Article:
Vietnam Veterans Celebrated with Open Arms 40th Anniversary

Open Arms - Veterans and Families Counselling has provided mental health support to Australian Defence Force personnel and their immediate families for over 40 years. Founded by veterans for veterans as the Vietnam Veterans Counselling Service, the nationally accredited mental health service aims to improve the lives of those who have served by offering military-aware and trauma-informed care while breaking down barriers.

Earlier this week, the Canberra Open Arms office celebrated 40 years since it opened its doors, and the anniversary has led many to reflect on the role Vietnam veterans played in establishing the service.

Assistant Minister for Veterans' Affairs, Matt Thistlethwaite, met with several Vietnam veterans and expressed his gratitude to the Vietnam veterans who were instrumental in advocating for this vital mental health service.

“We are thankful that these veterans and families fought for this vital service, which today helps so many,” Minister Thistlethwaite said.

The anniversary occurs amidst a sensitive time for many in the veteran community. Ongoing media coverage of veteran issues has brought up a range of emotions for current and former military personnel and their families. During times like these, the importance of a dedicated, military aware support service for veterans and veteran families is essential. With over 161,000 services delivered in this financial year alone, Open Arms continues to provide vital support to more than 34,000 veterans and their families.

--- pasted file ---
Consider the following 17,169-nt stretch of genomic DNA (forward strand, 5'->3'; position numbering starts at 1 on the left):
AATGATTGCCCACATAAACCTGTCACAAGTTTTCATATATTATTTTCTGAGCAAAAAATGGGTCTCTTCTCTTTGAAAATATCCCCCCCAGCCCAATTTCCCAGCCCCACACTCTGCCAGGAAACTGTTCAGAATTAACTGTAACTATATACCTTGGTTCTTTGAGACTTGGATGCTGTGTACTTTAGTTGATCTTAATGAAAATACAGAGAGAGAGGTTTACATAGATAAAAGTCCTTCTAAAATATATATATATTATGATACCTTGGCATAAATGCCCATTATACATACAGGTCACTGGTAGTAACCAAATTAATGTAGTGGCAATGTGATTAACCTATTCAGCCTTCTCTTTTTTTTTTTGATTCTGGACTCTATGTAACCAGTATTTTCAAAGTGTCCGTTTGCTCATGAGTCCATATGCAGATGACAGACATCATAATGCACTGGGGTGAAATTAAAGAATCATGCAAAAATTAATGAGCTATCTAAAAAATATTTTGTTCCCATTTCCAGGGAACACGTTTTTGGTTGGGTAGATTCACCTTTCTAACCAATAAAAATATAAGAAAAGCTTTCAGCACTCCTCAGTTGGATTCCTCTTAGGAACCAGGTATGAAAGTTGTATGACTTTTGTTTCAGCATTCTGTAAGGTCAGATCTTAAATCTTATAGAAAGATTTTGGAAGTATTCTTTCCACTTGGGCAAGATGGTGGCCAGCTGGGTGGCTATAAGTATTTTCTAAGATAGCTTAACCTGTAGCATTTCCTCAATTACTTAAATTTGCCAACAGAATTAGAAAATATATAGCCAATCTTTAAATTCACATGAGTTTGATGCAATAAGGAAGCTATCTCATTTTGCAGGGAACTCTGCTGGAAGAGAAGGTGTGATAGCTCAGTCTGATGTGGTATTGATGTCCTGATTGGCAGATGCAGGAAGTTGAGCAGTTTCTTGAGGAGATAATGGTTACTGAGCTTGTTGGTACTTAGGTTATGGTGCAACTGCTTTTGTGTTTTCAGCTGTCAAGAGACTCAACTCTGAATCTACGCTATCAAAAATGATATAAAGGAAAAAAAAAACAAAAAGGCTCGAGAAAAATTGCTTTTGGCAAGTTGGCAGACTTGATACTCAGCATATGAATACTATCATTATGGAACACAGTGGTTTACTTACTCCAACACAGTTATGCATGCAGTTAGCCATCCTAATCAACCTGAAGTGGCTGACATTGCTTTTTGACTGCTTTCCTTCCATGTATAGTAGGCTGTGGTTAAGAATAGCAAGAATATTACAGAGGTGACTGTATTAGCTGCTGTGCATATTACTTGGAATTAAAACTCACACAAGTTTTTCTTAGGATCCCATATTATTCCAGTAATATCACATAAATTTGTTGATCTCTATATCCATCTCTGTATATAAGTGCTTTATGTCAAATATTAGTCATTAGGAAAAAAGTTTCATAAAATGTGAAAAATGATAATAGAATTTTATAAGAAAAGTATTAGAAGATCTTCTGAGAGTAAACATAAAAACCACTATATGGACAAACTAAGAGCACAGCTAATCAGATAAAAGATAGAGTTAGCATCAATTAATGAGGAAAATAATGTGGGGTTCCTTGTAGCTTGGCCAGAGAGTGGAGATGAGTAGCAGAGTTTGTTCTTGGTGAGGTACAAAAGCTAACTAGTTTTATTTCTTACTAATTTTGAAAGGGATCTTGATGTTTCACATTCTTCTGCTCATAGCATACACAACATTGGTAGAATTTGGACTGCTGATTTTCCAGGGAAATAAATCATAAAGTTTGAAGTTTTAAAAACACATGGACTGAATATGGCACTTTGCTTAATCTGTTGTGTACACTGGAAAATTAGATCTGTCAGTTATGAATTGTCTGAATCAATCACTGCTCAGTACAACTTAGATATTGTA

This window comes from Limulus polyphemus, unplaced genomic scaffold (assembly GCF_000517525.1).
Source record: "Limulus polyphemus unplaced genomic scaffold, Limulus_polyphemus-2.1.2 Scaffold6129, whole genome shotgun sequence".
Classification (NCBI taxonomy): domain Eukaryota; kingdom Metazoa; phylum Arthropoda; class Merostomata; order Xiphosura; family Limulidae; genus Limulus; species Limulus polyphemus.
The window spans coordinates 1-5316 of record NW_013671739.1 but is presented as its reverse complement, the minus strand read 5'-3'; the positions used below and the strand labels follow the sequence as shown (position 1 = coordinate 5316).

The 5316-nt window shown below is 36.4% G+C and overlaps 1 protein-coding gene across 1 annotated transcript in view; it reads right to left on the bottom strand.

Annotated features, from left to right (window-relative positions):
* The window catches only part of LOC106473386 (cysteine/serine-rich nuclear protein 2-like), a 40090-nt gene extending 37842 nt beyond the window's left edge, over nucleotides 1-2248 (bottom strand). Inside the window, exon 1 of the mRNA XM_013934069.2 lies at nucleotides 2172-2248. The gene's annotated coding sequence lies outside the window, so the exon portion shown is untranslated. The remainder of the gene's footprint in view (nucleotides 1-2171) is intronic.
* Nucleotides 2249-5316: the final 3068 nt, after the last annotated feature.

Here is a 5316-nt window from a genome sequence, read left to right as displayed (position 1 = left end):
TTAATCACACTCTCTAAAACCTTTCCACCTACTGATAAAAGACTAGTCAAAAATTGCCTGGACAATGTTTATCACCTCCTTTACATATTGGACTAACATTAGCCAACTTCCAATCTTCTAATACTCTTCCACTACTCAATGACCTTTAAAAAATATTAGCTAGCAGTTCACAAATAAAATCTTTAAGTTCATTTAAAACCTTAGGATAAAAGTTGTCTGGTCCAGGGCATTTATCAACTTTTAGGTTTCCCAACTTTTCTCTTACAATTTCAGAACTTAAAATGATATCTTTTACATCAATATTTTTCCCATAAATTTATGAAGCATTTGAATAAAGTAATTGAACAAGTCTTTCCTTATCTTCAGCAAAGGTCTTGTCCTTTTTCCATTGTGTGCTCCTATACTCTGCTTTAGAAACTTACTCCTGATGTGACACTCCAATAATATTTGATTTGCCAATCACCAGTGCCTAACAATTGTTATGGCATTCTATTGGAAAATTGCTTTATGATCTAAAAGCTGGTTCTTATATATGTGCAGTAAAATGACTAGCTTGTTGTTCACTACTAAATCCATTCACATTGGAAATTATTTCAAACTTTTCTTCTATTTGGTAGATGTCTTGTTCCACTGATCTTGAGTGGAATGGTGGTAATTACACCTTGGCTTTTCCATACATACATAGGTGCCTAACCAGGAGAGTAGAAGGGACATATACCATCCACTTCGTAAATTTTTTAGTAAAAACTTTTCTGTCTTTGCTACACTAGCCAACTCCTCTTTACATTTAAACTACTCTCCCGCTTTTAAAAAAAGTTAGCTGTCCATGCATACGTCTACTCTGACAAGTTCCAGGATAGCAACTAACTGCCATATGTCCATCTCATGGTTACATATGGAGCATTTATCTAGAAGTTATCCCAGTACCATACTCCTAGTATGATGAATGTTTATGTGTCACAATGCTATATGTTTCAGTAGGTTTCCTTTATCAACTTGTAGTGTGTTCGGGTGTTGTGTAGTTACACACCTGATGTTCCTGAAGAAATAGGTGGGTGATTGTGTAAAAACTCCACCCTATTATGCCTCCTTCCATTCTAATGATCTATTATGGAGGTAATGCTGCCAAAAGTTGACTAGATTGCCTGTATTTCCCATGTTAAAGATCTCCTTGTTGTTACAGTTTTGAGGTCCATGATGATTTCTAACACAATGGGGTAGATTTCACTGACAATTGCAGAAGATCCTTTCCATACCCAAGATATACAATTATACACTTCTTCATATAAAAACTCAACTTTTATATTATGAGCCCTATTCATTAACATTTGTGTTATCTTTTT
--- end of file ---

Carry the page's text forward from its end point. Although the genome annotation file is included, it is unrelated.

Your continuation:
Alongside the 40th anniversary of the Canberra office of Open Arms, this year marks the 50th anniversary of the end of Australia’s involvement in the Vietnam War. The nation commemorates the sacrifices made by those who served, and Open Arms plays a significant role in preserving their enduring legacy.

Minister Thistlethwaite emphasised that the veteran community, whether veterans themselves or family members, should take pride in Open Arms.

“Open Arms embodies the mateship and selflessness of the veteran community. The military-aware and trauma-informed service that Open Arms provides is here for anyone who has served one day in the ADF, and their immediate family,” he said.

As Open Arms continues to expand its reach and support, it is a testament to the resilience and dedication of Vietnam veterans who fought for the establishment of this critical mental health service. The Australian government remains committed to providing comprehensive support to veterans and their families, ensuring that their sacrifices are never forgotten.

With over 35 centres across the country, Open Arms has become an invaluable resource for veterans in need of mental health assistance.

If you’re looking for counselling and support services for yourself, or your immediate family, you can call Open Arms – Veterans & Families Counselling 24/7 on 1800 011 046 for free and confidential advice.